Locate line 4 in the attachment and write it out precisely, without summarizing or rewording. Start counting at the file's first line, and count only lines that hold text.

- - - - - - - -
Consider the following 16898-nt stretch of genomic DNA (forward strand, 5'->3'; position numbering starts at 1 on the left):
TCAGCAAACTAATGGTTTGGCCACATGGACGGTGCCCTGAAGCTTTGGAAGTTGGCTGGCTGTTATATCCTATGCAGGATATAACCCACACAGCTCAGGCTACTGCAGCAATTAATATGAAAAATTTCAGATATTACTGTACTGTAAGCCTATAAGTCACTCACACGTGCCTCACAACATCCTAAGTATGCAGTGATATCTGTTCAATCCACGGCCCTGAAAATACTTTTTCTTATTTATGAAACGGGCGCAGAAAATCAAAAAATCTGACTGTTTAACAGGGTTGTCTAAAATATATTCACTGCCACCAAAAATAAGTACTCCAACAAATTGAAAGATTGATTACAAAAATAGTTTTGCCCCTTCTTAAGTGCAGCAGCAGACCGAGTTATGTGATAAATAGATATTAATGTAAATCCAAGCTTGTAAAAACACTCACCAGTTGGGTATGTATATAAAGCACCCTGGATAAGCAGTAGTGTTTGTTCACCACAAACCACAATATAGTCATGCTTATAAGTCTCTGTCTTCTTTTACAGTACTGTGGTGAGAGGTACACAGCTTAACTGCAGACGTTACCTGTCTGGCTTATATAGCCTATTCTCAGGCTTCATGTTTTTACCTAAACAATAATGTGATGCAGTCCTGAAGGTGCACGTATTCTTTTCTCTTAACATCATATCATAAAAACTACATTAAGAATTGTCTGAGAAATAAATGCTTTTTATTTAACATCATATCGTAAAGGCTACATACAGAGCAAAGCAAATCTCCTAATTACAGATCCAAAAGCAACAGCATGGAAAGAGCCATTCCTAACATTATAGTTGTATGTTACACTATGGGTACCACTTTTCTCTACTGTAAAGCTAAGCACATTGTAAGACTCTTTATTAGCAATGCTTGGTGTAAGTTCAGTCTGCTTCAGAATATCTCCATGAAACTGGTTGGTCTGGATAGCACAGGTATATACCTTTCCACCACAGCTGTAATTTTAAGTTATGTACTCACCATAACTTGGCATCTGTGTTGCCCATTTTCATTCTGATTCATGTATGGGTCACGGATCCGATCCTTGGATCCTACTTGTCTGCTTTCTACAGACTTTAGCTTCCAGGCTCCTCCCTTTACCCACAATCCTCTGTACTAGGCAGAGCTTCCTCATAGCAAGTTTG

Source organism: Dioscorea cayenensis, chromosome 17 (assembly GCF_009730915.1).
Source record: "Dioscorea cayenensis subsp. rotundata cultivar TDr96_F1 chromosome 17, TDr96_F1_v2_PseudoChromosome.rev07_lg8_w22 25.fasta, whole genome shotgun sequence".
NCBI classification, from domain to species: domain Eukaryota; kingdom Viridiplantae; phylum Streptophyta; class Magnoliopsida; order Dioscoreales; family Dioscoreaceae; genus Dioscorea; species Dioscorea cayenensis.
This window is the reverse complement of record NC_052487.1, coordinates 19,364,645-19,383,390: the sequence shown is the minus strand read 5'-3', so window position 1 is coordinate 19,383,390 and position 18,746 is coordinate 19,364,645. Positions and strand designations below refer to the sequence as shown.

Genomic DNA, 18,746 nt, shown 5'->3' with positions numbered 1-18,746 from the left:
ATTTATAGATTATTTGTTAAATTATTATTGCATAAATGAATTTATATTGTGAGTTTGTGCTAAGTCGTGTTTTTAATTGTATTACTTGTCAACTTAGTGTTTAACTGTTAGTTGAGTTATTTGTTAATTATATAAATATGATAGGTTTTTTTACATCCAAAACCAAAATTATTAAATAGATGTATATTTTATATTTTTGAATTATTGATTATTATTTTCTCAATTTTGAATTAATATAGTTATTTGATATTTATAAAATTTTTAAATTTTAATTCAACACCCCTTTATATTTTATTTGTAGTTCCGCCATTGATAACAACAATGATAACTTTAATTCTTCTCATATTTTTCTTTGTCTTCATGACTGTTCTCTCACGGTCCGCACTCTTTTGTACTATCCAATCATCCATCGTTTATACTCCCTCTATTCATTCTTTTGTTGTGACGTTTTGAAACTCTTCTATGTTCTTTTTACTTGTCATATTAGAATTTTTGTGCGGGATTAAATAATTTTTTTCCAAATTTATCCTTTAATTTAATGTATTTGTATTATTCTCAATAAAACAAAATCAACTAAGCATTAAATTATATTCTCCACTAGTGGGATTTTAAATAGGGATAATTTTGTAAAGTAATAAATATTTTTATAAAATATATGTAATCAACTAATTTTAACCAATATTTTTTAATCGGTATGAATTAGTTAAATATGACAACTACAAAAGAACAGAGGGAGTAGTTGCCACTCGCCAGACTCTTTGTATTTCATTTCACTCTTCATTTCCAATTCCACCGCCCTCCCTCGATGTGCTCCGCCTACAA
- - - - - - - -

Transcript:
Source record: "Dioscorea cayenensis subsp. rotundata cultivar TDr96_F1 chromosome 17, TDr96_F1_v2_PseudoChromosome.rev07_lg8_w22 25.fasta, whole genome shotgun sequence".